Photo of faux hazelnut cake, one of many free-from recipes.
Faux Hazelnut Cake

People are often shocked when they see the food I make, knowing what it’s free from. They are then blown away when they take a bite, especially of the cake from our bakery. We’ve had people tell us after eating our cake that they can die happy now. WOW. Talk about a statement. For reference, that cake is gluten free, top 9 allergy free, vegan, and free from a LOT of less common allergens. So then, how do I go about creating such magic if it’s free from so much? Let’s take a look at my process for building tasty free-from recipes. 

First, the term “allergy friendly” is unregulated and can mean anything. If you ask someone with food allergies, that term usually means “free from what they’re allergic to.” Well, that’s what I call hyper-individualized. As someone with more than 200 food allergies and food intolerances, I view the term to mean “free from 3-4+ major allergens and made on dedicated free-from equipment.” With that mentality, a LOT of our community is fed. For me, that is the ultimate goal: remove as many major (and less common) allergens whilst creating a delicious experience that feeds as much of our community in one go. 

If you’re reading and wondering what the major allergens are, here in the US it’s: Wheat, Milk, Egg, Soy, Peanut, Tree Nuts (including Coconut), Fish, and Shellfish. As of January 2022, Sesame is number nine. From there, I personally see allergies to corn, oat, legumes (beans), beef, banana, and alliums (onions and garlic) the most. When I see someone’s avoid list, my brain starts thinking of recipes that are dominated by their avoid list, then I think of all the ways I can work around it. As someone with only 9 safe ingredients to work with, I’ve been able to create muffins, cookies, cake, ice cream, and more. That should tell you how creative I can get with an ingredient in the kitchen. It also means that I’m able to create an exponential number of combinations in the kitchen for everyone else.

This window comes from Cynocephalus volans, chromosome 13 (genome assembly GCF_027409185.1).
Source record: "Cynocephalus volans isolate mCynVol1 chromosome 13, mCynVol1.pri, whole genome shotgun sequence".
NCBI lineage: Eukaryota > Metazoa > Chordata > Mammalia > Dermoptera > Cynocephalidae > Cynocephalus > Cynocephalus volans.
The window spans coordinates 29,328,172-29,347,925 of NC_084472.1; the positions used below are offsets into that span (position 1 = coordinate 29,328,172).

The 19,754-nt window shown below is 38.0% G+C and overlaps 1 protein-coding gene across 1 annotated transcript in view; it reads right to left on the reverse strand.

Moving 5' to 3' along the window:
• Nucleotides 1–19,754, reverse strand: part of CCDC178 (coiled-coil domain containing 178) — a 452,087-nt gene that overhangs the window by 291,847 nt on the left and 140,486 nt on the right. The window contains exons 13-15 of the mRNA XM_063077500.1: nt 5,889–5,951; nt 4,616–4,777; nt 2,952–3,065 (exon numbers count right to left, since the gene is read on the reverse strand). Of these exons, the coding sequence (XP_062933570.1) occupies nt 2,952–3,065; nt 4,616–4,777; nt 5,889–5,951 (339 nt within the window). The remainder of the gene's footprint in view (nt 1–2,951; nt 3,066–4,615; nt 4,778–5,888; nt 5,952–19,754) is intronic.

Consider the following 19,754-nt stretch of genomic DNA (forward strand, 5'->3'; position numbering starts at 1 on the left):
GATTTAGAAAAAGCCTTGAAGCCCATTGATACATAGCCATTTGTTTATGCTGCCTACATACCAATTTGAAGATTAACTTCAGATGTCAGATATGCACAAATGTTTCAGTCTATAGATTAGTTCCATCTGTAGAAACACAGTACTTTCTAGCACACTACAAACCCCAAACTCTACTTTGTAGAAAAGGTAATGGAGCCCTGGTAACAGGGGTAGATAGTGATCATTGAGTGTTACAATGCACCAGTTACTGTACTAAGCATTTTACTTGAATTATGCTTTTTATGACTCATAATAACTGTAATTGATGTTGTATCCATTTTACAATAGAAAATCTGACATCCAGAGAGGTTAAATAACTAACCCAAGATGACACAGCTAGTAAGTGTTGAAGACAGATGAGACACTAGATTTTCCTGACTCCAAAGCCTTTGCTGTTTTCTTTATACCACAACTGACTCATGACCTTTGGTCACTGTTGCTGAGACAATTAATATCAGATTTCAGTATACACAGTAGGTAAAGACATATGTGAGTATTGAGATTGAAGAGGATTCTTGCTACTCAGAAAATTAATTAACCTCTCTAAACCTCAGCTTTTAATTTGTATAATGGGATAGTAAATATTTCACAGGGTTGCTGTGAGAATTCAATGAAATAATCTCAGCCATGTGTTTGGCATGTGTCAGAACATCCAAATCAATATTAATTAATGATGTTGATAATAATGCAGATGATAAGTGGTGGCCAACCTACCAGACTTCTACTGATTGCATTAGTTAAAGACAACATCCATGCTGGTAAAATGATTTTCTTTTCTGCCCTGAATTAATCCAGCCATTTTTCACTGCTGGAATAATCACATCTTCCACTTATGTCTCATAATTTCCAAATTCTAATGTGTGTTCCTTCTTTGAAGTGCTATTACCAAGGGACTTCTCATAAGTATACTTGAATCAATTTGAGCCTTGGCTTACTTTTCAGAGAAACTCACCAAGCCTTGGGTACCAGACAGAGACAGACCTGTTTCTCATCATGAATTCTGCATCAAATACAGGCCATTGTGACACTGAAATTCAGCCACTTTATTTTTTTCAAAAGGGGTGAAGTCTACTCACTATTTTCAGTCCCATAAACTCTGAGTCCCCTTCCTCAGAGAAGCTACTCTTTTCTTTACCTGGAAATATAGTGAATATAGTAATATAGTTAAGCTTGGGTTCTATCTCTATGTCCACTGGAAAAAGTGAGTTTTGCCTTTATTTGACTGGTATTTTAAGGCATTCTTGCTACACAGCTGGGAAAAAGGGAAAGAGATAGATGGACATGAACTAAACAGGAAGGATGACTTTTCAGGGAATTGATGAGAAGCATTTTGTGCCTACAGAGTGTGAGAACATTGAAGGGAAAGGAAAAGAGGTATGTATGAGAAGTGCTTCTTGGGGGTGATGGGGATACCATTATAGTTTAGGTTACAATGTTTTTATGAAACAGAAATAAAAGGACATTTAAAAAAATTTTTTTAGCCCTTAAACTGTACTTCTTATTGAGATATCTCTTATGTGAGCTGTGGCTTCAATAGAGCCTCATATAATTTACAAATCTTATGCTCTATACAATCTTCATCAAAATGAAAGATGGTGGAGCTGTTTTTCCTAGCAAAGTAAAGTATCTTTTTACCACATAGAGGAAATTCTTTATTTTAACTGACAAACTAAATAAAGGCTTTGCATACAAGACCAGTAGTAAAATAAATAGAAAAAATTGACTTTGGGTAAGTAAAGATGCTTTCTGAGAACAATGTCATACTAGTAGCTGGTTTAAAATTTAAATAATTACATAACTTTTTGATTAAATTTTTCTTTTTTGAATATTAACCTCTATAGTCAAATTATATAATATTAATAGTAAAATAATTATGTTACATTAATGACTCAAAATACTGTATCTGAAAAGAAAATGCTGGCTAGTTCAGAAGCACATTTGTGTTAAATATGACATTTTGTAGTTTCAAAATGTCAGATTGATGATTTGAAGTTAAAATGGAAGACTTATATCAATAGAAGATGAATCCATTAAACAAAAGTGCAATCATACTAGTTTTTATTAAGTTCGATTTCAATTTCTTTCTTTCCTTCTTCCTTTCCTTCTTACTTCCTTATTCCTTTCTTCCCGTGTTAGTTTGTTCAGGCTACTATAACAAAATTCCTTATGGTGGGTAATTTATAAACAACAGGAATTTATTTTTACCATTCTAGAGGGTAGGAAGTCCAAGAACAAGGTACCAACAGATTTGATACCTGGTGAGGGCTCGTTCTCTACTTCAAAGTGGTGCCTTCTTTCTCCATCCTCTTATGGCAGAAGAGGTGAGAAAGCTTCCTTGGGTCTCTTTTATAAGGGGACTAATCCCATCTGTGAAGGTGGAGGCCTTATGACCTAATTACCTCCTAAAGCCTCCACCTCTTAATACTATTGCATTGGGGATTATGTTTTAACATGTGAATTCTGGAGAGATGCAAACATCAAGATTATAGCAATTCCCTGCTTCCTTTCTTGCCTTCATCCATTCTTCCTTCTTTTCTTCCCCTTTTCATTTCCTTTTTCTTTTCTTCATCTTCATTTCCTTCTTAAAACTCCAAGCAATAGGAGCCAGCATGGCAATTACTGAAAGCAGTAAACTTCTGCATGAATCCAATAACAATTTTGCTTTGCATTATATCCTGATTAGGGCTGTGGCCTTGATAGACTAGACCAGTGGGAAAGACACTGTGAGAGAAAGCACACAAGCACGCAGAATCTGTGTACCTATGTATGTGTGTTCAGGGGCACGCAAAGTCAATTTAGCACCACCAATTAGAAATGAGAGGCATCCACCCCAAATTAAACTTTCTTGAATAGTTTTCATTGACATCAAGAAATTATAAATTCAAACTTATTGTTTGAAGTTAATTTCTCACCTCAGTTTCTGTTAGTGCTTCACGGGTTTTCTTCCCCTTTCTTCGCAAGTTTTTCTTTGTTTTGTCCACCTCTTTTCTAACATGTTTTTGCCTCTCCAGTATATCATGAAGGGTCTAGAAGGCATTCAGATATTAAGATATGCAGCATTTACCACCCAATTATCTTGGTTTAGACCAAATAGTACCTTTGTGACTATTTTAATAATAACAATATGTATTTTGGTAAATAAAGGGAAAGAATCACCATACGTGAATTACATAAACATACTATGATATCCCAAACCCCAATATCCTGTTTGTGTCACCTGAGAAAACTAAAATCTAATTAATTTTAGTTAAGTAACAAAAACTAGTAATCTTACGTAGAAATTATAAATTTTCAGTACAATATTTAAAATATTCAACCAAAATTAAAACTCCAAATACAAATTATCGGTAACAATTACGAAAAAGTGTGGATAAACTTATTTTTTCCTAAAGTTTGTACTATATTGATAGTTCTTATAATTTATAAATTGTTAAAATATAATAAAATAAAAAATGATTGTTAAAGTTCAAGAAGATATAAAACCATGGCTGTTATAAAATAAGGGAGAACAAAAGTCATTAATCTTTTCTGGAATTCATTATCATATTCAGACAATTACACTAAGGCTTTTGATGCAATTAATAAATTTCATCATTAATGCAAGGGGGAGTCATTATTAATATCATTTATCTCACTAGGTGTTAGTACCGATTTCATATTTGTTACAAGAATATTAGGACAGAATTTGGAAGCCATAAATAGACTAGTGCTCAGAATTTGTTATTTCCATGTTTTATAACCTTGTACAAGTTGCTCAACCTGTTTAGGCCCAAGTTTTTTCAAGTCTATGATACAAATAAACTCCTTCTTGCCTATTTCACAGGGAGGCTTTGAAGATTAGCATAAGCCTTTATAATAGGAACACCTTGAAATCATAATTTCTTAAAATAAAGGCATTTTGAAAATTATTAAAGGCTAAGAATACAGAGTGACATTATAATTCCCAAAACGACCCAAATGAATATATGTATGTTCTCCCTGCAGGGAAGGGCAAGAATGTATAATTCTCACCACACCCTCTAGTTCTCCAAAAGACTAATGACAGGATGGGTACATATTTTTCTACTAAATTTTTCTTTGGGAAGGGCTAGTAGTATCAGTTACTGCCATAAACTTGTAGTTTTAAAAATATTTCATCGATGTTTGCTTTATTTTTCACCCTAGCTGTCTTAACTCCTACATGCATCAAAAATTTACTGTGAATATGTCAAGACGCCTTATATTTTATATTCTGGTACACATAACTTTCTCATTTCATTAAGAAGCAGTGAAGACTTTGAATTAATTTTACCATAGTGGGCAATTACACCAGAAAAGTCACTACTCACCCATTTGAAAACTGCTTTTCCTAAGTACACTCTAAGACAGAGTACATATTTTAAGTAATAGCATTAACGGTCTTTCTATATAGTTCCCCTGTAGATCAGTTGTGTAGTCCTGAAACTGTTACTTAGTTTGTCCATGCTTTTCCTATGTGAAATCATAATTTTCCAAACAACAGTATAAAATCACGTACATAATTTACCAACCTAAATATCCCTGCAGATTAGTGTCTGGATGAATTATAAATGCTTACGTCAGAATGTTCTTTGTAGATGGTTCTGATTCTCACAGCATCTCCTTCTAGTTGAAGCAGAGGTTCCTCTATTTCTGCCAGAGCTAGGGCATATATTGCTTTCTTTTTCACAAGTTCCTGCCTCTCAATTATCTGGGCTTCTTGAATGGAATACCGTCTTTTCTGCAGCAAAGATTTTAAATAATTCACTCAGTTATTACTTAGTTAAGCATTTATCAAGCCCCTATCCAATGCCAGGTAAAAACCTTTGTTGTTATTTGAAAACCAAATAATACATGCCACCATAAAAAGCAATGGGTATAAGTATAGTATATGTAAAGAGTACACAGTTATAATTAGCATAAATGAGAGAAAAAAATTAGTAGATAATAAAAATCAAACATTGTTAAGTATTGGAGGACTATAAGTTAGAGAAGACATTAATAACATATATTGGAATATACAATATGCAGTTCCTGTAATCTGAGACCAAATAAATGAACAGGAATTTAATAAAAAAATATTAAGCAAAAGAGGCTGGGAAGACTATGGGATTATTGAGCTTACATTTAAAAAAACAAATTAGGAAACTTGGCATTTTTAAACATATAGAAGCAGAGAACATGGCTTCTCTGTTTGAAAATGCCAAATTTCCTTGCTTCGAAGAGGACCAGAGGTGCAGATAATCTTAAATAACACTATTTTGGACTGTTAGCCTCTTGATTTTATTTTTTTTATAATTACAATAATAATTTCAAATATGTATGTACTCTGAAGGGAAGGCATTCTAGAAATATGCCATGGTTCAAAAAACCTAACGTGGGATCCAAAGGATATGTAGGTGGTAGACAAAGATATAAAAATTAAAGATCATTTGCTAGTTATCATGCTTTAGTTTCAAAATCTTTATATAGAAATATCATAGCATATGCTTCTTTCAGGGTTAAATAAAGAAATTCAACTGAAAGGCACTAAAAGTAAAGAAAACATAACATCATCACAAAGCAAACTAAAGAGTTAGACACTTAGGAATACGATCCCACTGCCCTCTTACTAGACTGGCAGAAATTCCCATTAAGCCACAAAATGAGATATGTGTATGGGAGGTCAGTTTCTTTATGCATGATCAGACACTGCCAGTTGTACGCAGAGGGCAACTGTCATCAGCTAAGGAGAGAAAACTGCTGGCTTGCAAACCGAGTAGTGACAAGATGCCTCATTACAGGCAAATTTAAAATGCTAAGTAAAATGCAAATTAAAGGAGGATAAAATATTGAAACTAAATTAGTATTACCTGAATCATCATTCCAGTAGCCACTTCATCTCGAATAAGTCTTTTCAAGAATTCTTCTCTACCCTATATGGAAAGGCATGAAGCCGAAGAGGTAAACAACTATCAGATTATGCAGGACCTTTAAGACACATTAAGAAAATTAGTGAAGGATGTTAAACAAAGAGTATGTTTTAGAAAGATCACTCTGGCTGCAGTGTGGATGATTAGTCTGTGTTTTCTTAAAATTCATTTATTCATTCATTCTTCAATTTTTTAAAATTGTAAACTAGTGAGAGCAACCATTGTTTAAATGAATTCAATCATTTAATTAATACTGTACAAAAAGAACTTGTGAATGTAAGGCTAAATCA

Let’s look at wheat (and gluten).

No cheese mac n cheese, one of many free-from recipes.
No cheese mac n cheese

Gluten has really cool properties that you’ll never replace without the use of a gluten containing grain. This includes the window pane test in bread making (go watch a video of that, super cool). However, we sure can get close in other ways (think taste and texture). The secret to working without wheat: BLEND. Yes, I’m sharing the secrets of the universe here. 

When you blend flours, you’re able to better recreate what wheat does in common recipes. You’ll want to always use a lightweight starch such as arrowroot in your blend to produce a better crumb. As you explore gluten-free pseudo-grains, you’ll learn a lot… millet tastes like corn in large amounts. Sorghum and brown rice flour produce the most neutral of tastes. Oat flour absorbs liquid differently. Potato starch can add a tender crumb in baked goods. Coconut flour also absorbs liquid differently but is on its own separate planet. I could go on, but you get the idea: mix them!

Now let’s take a look at milk.

Ready for the next secret of the universe? In most cases, it’s a 1:1 exchange. Yup. I hope I’ve taken the guesswork out of future conversions for you. Unless a recipe calls for something super specific such as 2% milk, whole milk, buttermilk, etc., use your go-to milk replacement. BE CAREFUL not to use sweetened and/or dairy-free milks containing vanilla in your savory recipes. That can totally throw off the end results. 

OK, let’s look at what I get questioned about the most: Eggs.